by Brad Butterfield
After a spring semester that saw The University Police Department’s force spread so thin that single-officer patrols were a norm, they have recently hired two new dispatchers, promoted an officer to sergeant, and hired one new officer. While slightly better than before, the department’s staffing issues have forced many members of its small team to still work long hours with few days off. Despite the successful recent hirings, the department remains without a permanent police chief and ever-cautious in its search for a new one. The still understaffed force has had to rely on its committed team working overtime to remain functional.
As many students will have been made aware of through the UPD’s advisory emails, it has been a hectic start to the fall semester. The last two weeks have seen an uncharacteristic barrage of criminal activity on our typically peaceful campus among the redwoods. From “Suspicious Bags Found in Wildlife & Fisheries Building” to “Trespassing Arrest at the Children’s Center” and a tragic “Collision That Injured Student” at one of the campus’s few intersections which left a student in critical condition, this has been an unusually chaotic start to the semester.
Throughout this spring semester, Lieutenant Peter Cress filled the role of police chief in addition to his normal duties as lieutenant. Currently, Fernando Solozano, a retired police chief from Long Beach, has stepped in as interim chief until a permanent one is finally hired.
Unfortunately, a timeline for the hiring of a permanent chief is difficult to nail down with so many factors at play. Even if the perfect candidate showed up on Harpst street tomorrow, they’d still need to go through a full background check, potential recertifications and additional police academy training (depending on where they transferred from). So, it will likely be exactly a while-longer before Cal Poly Humboldt has a permanent police chief.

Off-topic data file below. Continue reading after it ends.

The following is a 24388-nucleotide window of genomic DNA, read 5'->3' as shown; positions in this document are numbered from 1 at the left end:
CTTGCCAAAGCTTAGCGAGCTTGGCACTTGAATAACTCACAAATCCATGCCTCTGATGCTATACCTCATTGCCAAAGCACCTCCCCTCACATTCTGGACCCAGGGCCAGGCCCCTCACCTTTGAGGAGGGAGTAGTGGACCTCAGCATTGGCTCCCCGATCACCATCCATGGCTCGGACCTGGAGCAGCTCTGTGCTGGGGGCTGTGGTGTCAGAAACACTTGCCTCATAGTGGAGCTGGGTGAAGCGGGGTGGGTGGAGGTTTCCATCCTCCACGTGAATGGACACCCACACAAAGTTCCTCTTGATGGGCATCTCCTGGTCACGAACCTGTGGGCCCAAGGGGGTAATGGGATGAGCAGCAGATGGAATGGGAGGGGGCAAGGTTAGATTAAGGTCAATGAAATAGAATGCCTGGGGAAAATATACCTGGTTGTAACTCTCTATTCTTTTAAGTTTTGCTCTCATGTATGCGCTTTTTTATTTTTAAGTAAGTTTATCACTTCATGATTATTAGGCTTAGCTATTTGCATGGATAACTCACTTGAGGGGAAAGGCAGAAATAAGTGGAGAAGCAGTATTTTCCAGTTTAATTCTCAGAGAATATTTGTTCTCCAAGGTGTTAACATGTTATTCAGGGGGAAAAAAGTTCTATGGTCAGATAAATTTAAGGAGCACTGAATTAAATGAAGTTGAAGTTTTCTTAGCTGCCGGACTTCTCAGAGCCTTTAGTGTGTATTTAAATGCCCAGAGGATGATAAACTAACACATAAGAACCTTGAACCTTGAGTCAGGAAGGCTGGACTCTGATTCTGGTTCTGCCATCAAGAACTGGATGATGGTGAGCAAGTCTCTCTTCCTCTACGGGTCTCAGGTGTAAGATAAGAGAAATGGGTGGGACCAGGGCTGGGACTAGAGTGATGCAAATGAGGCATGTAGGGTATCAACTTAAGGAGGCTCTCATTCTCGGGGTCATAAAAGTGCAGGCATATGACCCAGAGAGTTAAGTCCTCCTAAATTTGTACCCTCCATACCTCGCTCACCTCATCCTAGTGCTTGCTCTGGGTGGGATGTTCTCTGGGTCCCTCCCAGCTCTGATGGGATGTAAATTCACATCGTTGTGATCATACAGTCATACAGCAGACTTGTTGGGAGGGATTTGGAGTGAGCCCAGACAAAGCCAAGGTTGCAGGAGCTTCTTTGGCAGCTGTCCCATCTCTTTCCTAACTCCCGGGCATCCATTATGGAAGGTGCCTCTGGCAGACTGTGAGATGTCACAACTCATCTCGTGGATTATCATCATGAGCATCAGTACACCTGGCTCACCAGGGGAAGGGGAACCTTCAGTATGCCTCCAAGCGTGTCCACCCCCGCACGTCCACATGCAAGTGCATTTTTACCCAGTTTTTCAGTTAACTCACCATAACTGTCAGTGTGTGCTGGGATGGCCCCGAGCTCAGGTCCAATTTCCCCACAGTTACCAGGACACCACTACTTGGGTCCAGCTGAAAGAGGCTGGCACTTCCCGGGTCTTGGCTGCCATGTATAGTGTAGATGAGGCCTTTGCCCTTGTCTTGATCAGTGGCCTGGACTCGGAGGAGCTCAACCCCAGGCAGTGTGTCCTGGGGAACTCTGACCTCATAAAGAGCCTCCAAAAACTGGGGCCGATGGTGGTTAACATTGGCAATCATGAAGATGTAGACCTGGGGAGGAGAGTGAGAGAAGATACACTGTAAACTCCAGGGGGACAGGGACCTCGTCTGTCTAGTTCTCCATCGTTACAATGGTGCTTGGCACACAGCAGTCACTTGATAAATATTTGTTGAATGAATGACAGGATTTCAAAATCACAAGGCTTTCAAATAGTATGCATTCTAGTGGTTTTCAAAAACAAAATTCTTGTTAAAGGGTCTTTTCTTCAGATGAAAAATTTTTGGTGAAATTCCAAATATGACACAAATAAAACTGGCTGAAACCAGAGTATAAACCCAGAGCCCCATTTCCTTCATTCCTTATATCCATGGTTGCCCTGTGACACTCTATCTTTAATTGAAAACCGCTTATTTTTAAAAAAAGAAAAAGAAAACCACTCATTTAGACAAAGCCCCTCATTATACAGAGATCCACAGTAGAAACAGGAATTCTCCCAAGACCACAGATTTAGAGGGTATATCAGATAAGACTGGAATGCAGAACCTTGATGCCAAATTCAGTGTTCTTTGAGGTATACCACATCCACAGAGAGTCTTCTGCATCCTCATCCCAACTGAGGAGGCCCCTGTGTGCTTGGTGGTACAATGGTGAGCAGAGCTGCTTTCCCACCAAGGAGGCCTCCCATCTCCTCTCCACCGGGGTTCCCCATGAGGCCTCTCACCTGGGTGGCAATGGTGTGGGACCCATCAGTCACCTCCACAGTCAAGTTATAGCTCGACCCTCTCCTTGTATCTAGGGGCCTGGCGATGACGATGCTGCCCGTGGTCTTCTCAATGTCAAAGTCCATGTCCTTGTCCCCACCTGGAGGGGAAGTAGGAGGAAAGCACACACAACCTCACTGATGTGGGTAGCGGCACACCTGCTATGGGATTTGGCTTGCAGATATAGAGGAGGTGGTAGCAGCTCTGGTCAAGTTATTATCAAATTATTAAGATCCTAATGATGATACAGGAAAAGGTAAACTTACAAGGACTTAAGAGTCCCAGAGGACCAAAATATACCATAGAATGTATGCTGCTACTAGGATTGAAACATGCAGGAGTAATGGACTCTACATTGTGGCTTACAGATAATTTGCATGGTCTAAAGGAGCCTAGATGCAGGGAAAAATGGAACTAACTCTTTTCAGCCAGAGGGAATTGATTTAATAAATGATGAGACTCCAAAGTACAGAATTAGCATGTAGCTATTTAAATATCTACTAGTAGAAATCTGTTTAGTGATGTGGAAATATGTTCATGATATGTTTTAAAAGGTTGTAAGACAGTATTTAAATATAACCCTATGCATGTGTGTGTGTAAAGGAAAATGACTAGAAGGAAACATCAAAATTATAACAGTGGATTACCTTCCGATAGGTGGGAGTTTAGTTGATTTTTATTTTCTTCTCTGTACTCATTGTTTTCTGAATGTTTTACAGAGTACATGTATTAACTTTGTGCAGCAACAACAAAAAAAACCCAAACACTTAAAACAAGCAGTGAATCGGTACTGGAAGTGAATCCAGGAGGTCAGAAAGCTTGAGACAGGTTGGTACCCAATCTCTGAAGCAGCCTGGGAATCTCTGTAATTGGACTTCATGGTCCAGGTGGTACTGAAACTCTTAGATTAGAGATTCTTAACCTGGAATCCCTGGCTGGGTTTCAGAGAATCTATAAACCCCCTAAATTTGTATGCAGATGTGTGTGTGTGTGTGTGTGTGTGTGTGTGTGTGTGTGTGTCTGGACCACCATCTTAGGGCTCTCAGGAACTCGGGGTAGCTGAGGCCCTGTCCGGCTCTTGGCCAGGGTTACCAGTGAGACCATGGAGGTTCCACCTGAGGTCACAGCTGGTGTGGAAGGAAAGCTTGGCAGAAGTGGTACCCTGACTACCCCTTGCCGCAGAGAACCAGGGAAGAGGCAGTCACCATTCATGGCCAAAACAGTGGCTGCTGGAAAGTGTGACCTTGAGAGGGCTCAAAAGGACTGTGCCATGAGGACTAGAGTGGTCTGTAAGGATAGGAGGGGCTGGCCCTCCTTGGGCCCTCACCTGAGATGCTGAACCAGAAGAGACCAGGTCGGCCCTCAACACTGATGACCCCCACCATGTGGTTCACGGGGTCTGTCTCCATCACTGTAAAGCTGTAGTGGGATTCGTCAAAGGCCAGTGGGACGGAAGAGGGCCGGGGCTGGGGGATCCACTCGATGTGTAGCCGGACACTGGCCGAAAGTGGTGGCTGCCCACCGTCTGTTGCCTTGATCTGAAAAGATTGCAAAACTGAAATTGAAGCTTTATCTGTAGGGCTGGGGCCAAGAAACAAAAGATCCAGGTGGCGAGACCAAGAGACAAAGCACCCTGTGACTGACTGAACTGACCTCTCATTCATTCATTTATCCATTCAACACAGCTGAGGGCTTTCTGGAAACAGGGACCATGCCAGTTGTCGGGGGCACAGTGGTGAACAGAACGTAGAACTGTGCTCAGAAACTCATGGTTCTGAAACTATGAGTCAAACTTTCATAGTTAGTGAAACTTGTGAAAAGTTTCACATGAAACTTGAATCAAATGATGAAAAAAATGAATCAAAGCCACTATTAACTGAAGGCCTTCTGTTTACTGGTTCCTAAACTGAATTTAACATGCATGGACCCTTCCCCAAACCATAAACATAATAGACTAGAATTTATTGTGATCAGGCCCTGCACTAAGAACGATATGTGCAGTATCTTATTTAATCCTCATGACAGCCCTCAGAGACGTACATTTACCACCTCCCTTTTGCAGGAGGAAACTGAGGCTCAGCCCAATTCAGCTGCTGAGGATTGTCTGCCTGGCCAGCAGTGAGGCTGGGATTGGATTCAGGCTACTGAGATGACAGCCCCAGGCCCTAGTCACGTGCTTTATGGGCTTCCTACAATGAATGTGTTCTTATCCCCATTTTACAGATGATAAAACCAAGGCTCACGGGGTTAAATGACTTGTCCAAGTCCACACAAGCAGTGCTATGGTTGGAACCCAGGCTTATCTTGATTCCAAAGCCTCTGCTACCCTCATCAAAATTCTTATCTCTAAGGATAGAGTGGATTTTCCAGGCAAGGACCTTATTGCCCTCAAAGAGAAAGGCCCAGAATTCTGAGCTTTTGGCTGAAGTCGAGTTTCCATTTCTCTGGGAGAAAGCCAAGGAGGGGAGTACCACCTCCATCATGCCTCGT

On top of all that, hiring a police chief for a university – especially one as unique as Cal Poly Humboldt – has a number of additional hurdles as compared to your average city police department. Most notably are the Clery Act and Title IX federal civil rights, which affect police operations on a university campus distinctly from those at a typical city police department.
Moreover, the bureaucracy of a college campus means that a very unique skillset and experience is necessary to perform the job tactfully.
“The CSU system has its own challenges in different ways. It’s not just a police department in a town where you can go to your mayor and say, ‘Hey, what’s going on?’ We have our presidents and we have our chancellor, so we have lots of different steps… What would be nice is if we had somebody who is familiar with the CSU system, who is eager to grow a police department, and comes in with knowledge, all those things,” Martin said before adding, “we’re not looking for a unicorn, but I mean, kind of we’re looking for somebody who can do all of that.”
The chief of the police sets the tone for the entire department, Martin explained. They look fifteen years down the line and act as captain of the ship, adjusting course towards innovation and progress. The fact that the department has been absent a chief for so many months and remains not only functional but reliable, serves as testament to the unwavering dedication of each member of the department. Importantly, though the search for a permanent police chief remains a top priority for the department, they are not rushing the process and will not pull the trigger unless the fit is perfect.
“Our VP [Sherie Gordon] has a very set criteria of what she wants to hire. She just doesn’t want to settle. She wants somebody who’s going to do justice to the police department and our campus,” Martin said.